Universal HIV testing coupled with immediate treatment for those who test positive would almost completely eradicate transmission of the virus within a decade, according to a new study and reported on by Reuters.

“Although other prevention strategies, alone or in combination, could substantially reduce HIV incidence, our model suggests that only universal voluntary HIV testing and immediate initiation of antiretroviral drugs could reduce transmission to the point at which elimination might be feasible by 2020 for a generalized epidemic, such as that in South Africa,” researchers wrote.

The study used a computer model based on data from South Africa; in this model, all HIV transmission occurred through heterosexual sex. Results showed that voluntary testing, in which at least 90 percent of the population took part, along with immediate antiretroviral treatment for those who test positive could reduce transmission by more than 95 percent within 10 years.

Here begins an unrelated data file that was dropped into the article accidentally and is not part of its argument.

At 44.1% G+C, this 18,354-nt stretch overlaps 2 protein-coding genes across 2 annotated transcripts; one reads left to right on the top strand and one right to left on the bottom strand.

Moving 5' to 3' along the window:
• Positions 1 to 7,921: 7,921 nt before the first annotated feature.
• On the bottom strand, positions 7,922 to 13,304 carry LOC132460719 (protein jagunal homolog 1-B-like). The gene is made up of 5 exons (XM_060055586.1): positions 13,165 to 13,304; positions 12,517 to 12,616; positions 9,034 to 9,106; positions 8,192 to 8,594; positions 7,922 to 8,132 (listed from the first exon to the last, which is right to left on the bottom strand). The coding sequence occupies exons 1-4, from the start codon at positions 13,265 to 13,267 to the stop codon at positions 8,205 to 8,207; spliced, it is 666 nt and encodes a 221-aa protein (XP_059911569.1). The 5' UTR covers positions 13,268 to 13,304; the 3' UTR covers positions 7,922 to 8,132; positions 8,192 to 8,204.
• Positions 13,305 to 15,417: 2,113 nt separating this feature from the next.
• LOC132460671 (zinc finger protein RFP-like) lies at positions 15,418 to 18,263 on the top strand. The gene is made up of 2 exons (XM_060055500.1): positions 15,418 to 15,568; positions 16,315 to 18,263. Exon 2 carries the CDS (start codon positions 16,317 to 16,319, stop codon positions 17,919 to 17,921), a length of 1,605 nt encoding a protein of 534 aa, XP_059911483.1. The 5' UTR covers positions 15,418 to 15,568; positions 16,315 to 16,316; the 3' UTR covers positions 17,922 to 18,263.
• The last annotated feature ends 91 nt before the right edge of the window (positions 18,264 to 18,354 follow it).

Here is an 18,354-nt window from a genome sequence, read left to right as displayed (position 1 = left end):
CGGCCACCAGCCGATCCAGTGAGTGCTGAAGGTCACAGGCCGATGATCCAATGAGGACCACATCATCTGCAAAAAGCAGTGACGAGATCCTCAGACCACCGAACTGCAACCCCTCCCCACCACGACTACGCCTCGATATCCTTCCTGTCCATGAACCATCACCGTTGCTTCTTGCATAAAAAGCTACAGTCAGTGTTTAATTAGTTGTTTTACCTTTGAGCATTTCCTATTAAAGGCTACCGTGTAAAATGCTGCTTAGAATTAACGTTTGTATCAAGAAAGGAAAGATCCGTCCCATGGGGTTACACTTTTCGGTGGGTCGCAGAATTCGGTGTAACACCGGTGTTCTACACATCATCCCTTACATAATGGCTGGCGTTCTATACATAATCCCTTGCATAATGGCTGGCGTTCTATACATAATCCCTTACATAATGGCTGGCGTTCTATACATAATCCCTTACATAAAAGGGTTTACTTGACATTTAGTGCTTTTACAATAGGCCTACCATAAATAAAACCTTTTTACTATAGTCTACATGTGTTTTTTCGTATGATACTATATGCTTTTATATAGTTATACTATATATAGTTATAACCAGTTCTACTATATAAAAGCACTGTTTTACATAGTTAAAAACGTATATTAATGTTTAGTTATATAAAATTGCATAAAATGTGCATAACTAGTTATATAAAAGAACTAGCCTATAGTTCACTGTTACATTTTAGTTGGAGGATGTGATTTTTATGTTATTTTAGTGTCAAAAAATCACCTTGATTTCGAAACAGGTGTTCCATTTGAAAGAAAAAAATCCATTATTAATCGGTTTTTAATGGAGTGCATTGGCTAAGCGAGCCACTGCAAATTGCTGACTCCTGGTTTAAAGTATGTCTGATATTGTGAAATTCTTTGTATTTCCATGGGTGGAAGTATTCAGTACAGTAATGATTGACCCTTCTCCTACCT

Geoffrey Garnett, a researcher at Imperial College London wrote: “At its best, the strategy would prevent morbidity and mortality for the population, both through better treatment of the individual and reduced spread of HIV.”